Feedback on Teaching Angel Tagalog

I knew when I wrote the piece on Love of Country that it would elicit some comments from those who find themselves straying to my side of the blogsphere.. Here are two comments:

Aimee writes:

Bravo! I was so happy to read your thoughts on teaching children to be bilingual. I am an English as a Second Language teacher and my husband is Korean. We don”t have children yet but when we do we will insist that they speak English to me and only Korean to my husband. As you already know, bilingualism is an amazing gift that you can give to your children.

I have a student whose mom is Filipino and whose native language is Tagalog. She is married to an American man and her children speak only English. One of her children really struggles with language and I feel he would have been much better off if she had spoken only Tagalog with him.

Language is such a huge part of culture and the best way to pass your culture on to your kids. Hang in there with your son; your persistence will be a blessing to him one day!

And from my blogfriend, Lani:
“Ang di marunong magmahal sa sariling wika ay higit pa ang amoy sa malansang isda.”

I agree that teaching Filipino language to your son is the best way of preserving our culture.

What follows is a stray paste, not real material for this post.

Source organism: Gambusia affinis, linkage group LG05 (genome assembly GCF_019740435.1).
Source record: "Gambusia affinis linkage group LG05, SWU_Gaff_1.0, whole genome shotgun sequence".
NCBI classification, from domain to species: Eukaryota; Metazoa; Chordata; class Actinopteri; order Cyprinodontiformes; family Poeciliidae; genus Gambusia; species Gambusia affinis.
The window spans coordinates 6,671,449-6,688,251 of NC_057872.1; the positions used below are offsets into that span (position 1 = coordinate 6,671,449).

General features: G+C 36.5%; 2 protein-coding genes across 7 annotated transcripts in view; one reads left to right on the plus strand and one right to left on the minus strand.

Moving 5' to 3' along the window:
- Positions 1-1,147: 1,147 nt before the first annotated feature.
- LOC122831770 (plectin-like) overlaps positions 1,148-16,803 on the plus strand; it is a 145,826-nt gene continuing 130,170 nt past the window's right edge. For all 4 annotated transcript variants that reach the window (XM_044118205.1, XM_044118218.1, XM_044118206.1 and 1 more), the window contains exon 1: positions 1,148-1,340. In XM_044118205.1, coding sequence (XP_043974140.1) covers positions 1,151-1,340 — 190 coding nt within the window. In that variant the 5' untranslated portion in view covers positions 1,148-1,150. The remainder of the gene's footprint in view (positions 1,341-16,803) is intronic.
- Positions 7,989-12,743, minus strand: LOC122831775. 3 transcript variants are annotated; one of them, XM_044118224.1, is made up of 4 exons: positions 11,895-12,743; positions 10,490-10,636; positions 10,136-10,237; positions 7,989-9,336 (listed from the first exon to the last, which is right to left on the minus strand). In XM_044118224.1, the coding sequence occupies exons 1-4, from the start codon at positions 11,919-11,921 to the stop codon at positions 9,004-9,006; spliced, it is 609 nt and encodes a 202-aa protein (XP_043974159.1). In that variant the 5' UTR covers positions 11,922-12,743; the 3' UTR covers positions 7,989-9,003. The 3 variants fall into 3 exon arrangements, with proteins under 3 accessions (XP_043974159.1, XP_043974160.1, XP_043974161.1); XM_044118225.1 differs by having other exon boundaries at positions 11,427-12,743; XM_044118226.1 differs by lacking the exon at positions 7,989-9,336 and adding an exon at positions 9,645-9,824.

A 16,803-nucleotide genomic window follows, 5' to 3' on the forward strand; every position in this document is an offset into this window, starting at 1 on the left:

Keep on teaching, D.

 

It is something I intend to go seriously into, as well as teaching my son about Christianity as I had been taught by the Sisters of Saint Paul through my formative years.  (We totally let go of the prayer before and after class in UP, but the practice came back to me when I went with the Jesuits in law school.)

Living in a country such as the United States where diversity is the norm, more so here in New York which is the melting pot of immigrants from all parts of the world makes cultural identity such an important part of molding Angel.  But again, more than that, I want him to have the facility for Tagalog so that he can go on to learn other languages if it does suit him, or when it is required of him as Spanish is now required learning.

I have adult friends who were born and raised here in North America but who can speak the language like I do so I know it’s doable.  It’s a matter of making it a priority in raising a Filipino American child.